Carswell & Hope | A Hunger

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A Hunger

by Carswell & Hope

From the American Midwest seed-bed of indie-rock, a combination of vintage rock sounds and sensibilities with big harmonies, carefully crafted textures and inventive songwriting.
Genre: Rock: Album Rock
Release Date: 

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  Song Share Time Download
1. Before
2:51 $0.99
2. Hunger
4:37 $0.99
3. Haze of the Sun
4:04 $0.99
4. Drinking At Crossroads
3:41 $0.99
5. Johnny's Sorry Lot
3:59 $0.99
6. The Owning
7:24 $0.99
7. The One
5:05 $0.99
8. Song for Today
3:19 $0.99
9. The Long Goodbye of the Profiteer
7:34 $0.99
Downloads are available as MP3-320 files.


Album Notes
Reviews of "A Hunger"

From Irish blogger Eirecana:
"The sound of Carswell & Hope is a shimmering mix of folk, alternative rock, jazz and other genres with the output threading the boarders of a number of genres."

From, writer Nathan Cardiff:
"It seems more and more the word “magical” has in fact lost its meaning or simply become a snarky, sarcastic word for the exact opposite. To use it in earnest is rare and for it to be true is even less likely. But sentimentality and earnestness can be absolutely magical when they are done right, as is the case with Carswell & Hope’s record A Hunger.

The nine track record is a breath of fresh air; part jazz, part folk, part easy listening (I say that as a compliment), and even a little rock ’n’ roll, A Hunger is a tremendous feat in musicianship and songwriting with a production quality (a trait I don’t talk about enough) to match. The diversity of the record is one of its strongest attributes; the quiet sadness of “Before” transitions beautifully to the whimsical pop of the second track “Hunger” (a song that plays like a movie, breaking into acts). The avant-garde approach is masterfully done.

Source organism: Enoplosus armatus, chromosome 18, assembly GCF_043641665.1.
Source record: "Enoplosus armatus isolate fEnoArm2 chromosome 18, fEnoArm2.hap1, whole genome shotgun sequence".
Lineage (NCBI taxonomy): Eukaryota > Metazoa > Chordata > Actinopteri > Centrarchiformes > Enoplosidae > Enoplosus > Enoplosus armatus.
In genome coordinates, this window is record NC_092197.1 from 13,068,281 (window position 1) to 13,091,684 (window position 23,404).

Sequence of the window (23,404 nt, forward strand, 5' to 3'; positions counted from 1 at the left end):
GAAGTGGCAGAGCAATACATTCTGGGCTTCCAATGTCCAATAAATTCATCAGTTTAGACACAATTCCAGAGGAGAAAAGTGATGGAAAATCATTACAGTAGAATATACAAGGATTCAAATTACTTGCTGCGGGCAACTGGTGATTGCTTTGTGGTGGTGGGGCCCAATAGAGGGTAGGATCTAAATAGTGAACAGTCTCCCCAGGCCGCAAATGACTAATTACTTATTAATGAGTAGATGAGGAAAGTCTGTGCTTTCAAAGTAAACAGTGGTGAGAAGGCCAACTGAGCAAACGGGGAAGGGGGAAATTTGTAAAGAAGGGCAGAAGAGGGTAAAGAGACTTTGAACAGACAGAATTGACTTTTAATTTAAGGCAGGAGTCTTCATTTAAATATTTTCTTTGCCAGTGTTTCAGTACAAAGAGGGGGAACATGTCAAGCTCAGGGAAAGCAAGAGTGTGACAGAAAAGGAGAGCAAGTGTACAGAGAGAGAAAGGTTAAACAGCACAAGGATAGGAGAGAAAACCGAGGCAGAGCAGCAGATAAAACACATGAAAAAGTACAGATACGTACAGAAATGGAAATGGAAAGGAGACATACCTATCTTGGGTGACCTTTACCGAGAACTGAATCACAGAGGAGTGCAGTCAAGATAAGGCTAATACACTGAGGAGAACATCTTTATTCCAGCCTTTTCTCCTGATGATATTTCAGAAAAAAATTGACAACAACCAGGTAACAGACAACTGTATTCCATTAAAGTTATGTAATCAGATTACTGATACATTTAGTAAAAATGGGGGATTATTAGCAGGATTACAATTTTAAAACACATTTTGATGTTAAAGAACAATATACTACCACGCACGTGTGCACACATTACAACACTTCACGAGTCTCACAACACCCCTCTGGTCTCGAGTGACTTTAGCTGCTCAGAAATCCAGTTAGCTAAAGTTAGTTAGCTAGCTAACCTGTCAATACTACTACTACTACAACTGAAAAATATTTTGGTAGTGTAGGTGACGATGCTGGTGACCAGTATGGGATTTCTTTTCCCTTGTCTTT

Looking for something a little edgier? There’s the tough guitar on “Haze of the Sun” for you; the cool folk rocker gets bluesy quick with the organ and racing percussion. Carswell & Hope show their poppy side too, with “Drinking At Crossroads.” A great one-two punch comes towards the end of the record with the jazzy “The One” and the moodier “Song For Today.” And the two juggernaut tracks reaching over seven minutes apiece are A Hunger’s finest achievements (in a record full of shining moments); the pounding open of “The Owning” begins its slow crescendo to a sudden drop… only to leave us with a wonderful epilogue of soft drums, light keys, and lovely harmonies. Carswell & Hope end the record with the melancholic epic “The Long Goodbye of the Profiteer” where they again employ those terrific group harmonies and a wonderful cello (strings are used throughout the record, amplifying this enchanting sound).

So pardon my cheesiness in the review; I mean it wholeheartedly. A Hunger is a record that does the same; speaks honestly and clearly, not trying to mask its beauty. How they accomplish this is truly magical."

Deli Magazine, Kansas City:
"Album review: Carswell & Hope - A Hunger